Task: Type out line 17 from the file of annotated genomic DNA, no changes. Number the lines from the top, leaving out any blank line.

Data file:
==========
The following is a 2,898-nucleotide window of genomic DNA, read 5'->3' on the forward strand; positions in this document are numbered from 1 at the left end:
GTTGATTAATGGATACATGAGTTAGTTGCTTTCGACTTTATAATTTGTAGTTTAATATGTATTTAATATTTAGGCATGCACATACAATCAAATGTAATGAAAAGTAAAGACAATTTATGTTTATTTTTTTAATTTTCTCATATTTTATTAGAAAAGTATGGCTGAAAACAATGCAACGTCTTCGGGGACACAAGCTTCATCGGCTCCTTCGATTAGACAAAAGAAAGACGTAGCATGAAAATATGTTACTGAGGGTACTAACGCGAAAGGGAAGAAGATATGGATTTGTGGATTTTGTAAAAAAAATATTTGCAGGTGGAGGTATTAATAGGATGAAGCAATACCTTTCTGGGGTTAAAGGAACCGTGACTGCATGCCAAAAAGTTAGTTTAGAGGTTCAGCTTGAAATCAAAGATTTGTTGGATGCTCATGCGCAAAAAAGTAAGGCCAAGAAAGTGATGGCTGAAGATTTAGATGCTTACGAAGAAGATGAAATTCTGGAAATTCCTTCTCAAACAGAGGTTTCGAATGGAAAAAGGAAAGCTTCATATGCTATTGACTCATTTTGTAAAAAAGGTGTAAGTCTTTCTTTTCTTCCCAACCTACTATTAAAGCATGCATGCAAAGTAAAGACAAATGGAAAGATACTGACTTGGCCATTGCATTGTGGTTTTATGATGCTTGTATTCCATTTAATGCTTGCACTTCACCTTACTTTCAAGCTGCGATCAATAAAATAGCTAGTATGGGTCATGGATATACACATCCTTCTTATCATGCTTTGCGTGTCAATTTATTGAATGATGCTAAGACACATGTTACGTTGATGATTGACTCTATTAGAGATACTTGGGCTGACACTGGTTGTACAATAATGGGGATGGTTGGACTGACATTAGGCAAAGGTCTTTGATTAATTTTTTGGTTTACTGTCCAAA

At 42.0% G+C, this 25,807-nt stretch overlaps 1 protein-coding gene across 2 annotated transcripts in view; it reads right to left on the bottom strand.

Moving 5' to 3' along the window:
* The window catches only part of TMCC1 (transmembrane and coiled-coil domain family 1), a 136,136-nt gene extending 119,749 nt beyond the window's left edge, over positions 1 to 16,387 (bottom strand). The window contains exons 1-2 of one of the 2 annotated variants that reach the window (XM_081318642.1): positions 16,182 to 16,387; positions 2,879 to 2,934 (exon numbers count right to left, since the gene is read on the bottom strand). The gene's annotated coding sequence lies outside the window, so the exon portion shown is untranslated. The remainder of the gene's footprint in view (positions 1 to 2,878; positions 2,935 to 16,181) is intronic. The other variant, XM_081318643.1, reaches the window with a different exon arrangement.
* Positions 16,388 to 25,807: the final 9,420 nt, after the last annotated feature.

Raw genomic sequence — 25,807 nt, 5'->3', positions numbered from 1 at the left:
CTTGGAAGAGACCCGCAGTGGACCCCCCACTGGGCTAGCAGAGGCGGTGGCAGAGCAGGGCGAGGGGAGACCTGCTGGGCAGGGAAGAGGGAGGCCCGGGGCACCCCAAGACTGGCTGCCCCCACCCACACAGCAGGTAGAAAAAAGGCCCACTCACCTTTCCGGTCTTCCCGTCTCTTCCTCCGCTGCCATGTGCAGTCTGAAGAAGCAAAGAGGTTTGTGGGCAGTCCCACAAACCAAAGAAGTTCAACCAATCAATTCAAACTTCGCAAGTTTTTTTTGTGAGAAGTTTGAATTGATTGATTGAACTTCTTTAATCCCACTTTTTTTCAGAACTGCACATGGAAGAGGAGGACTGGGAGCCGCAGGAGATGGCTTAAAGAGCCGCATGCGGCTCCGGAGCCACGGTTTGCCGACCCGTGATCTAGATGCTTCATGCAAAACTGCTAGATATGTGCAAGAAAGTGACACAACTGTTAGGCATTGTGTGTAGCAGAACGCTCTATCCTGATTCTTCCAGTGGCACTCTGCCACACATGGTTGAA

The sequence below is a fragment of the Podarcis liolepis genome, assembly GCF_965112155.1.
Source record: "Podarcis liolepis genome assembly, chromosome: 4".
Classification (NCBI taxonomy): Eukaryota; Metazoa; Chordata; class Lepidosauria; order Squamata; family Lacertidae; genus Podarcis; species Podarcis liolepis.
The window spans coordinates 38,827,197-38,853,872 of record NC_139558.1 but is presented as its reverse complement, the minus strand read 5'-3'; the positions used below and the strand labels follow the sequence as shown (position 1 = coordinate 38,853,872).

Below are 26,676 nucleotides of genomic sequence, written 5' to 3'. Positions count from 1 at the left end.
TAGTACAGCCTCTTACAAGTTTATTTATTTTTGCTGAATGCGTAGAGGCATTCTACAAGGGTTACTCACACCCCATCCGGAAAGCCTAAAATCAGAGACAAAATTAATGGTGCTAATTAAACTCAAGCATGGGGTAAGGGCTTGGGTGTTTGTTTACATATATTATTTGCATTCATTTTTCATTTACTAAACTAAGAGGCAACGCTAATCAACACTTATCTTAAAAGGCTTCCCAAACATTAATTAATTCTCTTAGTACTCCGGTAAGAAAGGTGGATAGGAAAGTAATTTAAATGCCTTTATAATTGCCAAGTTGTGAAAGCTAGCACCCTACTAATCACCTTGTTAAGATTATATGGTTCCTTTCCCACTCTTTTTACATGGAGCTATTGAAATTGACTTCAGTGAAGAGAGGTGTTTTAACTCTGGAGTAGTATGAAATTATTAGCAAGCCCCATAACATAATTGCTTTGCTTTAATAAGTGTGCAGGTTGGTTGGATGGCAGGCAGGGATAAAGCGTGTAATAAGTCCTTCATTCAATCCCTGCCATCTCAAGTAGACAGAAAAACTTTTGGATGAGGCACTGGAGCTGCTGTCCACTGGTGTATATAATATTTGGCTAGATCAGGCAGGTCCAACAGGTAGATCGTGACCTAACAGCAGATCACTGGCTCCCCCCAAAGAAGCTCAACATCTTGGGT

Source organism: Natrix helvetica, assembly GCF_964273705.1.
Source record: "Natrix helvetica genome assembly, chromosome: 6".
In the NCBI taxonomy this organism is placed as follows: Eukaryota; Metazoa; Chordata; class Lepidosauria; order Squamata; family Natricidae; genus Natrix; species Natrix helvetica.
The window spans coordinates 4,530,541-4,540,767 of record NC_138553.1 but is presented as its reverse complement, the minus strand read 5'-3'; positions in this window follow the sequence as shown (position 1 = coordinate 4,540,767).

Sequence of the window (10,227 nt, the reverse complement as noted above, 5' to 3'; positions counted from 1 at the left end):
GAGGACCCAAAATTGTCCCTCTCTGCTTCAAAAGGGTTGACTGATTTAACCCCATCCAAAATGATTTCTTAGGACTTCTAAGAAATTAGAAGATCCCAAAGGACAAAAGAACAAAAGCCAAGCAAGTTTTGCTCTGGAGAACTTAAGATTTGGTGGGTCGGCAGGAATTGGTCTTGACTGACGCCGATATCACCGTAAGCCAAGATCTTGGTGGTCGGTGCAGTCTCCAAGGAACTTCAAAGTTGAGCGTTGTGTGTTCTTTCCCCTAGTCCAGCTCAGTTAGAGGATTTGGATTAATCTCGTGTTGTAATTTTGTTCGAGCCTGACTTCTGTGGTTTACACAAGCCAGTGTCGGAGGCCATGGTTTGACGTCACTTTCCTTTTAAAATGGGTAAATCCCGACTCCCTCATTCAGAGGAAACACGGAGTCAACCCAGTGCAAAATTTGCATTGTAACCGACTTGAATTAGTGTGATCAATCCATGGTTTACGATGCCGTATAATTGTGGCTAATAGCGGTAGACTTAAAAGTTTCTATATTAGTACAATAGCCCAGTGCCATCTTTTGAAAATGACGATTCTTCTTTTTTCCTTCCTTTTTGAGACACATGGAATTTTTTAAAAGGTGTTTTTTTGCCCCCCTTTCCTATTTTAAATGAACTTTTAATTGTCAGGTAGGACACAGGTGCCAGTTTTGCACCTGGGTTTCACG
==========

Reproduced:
In the NCBI taxonomy this organism is placed as follows: Eukaryota; Metazoa; Chordata; class Lepidosauria; order Squamata; family Natricidae; genus Natrix; species Natrix helvetica.